I have an issue with a Contractors temporary works not being fit for purpose. They are proposing dismantling what they have constructed for an alternative solution (i.e. acknowledges that it doesn’t work). I feel the costs of the first temporary works system (which could amount to 15% of the whole scheme costs) should be disallowed.
My argument would be that the definition of C11.2(25) states “Disallowed Cost is cost which the Project Manager decides should not have been paid to a Subcontractor or supplier in accordance with his contract”. The temporary works was designed by a sub-contractor and supplied by another sub-contractor. I feel the Contractor should be able to pursue damages themselves with the designers.
The point about “in accordance with his contract” I am relying on the c11.2(13) which states “To provide the Works means to do the work necessary to complete the works in accordance with this contract and all incidental works, services and actions which this contract requires”.
Am I correct that this clause will allow me to disallow costs associated with the abortive temporary works design build or am I missing something?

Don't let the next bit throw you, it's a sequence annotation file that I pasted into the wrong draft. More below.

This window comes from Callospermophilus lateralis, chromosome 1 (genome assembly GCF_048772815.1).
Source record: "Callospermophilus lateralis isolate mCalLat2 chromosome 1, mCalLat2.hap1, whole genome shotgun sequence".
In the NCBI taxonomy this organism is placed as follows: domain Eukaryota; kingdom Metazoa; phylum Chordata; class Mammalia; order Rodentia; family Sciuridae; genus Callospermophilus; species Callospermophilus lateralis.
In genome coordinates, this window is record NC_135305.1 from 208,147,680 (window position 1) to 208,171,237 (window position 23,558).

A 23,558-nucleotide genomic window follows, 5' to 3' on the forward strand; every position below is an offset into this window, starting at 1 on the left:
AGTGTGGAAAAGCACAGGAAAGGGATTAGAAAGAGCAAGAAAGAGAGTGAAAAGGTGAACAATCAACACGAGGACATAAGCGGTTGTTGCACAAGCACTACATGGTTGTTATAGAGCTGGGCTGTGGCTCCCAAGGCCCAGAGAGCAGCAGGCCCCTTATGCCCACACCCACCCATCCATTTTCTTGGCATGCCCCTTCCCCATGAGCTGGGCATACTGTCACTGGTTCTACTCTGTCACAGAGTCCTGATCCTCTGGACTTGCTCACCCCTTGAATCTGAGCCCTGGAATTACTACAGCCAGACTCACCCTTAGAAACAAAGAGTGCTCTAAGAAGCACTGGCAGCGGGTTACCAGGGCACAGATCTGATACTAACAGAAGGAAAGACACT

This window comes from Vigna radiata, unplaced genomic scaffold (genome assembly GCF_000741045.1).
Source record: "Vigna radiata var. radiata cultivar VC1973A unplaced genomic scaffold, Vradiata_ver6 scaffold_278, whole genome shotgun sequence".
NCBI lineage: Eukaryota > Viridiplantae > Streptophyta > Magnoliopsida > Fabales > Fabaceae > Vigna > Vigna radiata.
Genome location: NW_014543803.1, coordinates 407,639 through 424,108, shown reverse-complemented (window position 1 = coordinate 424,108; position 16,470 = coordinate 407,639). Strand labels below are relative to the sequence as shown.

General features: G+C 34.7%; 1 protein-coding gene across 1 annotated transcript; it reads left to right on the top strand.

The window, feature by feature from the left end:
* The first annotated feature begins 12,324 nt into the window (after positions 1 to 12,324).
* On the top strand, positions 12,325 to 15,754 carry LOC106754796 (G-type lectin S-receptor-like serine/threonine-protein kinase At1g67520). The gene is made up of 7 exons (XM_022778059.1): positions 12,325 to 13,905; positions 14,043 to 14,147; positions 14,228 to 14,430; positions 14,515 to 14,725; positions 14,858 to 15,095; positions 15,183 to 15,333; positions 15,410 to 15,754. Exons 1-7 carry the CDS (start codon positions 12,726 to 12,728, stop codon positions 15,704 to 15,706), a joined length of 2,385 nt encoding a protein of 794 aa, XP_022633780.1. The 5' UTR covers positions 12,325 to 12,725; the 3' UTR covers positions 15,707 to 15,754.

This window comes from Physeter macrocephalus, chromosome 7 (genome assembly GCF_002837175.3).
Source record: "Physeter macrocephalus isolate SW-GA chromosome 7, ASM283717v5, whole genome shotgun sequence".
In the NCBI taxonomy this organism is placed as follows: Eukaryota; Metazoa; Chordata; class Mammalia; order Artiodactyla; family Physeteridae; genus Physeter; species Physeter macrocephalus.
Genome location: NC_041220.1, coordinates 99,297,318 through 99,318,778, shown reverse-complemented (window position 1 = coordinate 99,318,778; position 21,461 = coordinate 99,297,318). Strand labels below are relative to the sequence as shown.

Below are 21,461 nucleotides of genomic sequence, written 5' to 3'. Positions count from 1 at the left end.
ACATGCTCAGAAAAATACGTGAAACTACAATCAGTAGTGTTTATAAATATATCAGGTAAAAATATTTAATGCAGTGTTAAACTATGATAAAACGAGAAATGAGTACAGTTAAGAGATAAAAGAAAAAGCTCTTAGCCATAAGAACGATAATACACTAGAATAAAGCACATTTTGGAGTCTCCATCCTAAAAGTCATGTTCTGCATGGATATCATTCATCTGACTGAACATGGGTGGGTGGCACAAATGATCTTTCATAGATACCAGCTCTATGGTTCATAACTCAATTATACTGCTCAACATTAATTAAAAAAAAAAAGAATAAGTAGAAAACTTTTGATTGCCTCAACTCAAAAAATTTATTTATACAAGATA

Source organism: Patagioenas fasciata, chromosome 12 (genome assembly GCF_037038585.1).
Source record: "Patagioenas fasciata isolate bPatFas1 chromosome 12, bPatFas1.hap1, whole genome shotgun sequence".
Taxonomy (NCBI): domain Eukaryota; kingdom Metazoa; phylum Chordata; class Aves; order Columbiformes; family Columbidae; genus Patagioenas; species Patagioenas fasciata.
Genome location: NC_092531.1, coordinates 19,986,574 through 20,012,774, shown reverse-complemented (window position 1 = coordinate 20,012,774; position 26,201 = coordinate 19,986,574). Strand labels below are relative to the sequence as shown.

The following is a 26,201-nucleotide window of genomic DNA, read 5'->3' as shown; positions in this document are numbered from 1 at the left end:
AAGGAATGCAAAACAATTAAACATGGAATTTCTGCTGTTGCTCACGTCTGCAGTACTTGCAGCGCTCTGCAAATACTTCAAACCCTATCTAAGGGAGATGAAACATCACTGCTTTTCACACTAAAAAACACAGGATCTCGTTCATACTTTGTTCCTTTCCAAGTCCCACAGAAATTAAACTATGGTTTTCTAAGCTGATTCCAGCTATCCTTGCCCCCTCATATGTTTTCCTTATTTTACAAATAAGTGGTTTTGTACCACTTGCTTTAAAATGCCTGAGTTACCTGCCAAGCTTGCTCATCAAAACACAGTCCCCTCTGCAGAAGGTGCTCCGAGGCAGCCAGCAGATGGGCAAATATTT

This is a fitness for purpose -v- skill and care argument in disguise as an issue around temporary works.
Why do I say that? Basically this comes down to whether the design ( and then installation) of temporary works was in accordance with the contract. If it were under a skill and care type obligation then the works may in fact be in accordance with the contract, albeit defective, and therefore disallowance is not possible. Alternatively, if the test is a fitness for purpose one then the work clearly are not fit for purpose and therefore a disallowance is possible.
In order to answer this question you need to understand the nature of the problem (design or installation) and the nature of the obligation of the subcontractor. Unless you are clear on this points I would treat this as a defect, which is payable before completion unless there has been a process failure.
Of course under Option C any wasted cost should be dealt with by the incentive share at the end of the works.
Hello Rob, thanks for the response. The issues (confirmed by the Contractor) is as a result of a poor temporary works design (the installing sub-contractor called it a “dangerous design”). The contract doesnt stipulate in anyway what the temporary works need to be and this is completely left to the Contractor choice. It is for this reason I believe it a fit for purpose issue.
In this instance what would my argument be within the NEC clauses? Is it as I have surmised?